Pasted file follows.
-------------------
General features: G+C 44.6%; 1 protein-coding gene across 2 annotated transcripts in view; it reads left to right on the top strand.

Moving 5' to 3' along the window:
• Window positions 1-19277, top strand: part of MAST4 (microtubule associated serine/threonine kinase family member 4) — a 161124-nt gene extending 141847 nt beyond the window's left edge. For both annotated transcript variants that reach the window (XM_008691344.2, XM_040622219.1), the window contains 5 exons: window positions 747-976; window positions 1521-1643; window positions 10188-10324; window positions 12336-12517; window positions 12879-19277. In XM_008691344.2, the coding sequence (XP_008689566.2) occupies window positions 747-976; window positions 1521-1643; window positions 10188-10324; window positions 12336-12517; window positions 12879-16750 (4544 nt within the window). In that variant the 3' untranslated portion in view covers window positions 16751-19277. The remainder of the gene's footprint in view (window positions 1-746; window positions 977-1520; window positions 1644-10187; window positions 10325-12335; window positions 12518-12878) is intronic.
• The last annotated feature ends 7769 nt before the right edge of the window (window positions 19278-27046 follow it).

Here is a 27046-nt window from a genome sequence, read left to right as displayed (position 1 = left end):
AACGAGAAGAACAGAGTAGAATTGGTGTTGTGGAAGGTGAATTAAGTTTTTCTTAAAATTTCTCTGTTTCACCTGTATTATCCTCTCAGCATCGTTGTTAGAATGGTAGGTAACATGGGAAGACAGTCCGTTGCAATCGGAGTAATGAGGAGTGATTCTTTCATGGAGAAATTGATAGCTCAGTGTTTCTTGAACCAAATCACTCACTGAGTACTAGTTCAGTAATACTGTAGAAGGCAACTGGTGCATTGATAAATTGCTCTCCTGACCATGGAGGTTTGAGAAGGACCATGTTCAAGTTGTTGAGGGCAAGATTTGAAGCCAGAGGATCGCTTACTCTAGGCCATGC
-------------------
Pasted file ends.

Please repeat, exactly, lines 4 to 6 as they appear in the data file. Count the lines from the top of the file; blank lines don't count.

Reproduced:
• The last annotated feature ends 7769 nt before the right edge of the window (window positions 19278-27046 follow it).

Here is a 27046-nt window from a genome sequence, read left to right as displayed (position 1 = left end):
AACGAGAAGAACAGAGTAGAATTGGTGTTGTGGAAGGTGAATTAAGTTTTTCTTAAAATTTCTCTGTTTCACCTGTATTATCCTCTCAGCATCGTTGTTAGAATGGTAGGTAACATGGGAAGACAGTCCGTTGCAATCGGAGTAATGAGGAGTGATTCTTTCATGGAGAAATTGATAGCTCAGTGTTTCTTGAACCAAATCACTCACTGAGTACTAGTTCAGTAATACTGTAGAAGGCAACTGGTGCATTGATAAATTGCTCTCCTGACCATGGAGGTTTGAGAAGGACCATGTTCAAGTTGTTGAGGGCAAGATTTGAAGCCAGAGGATCGCTTACTCTAGGCCATGC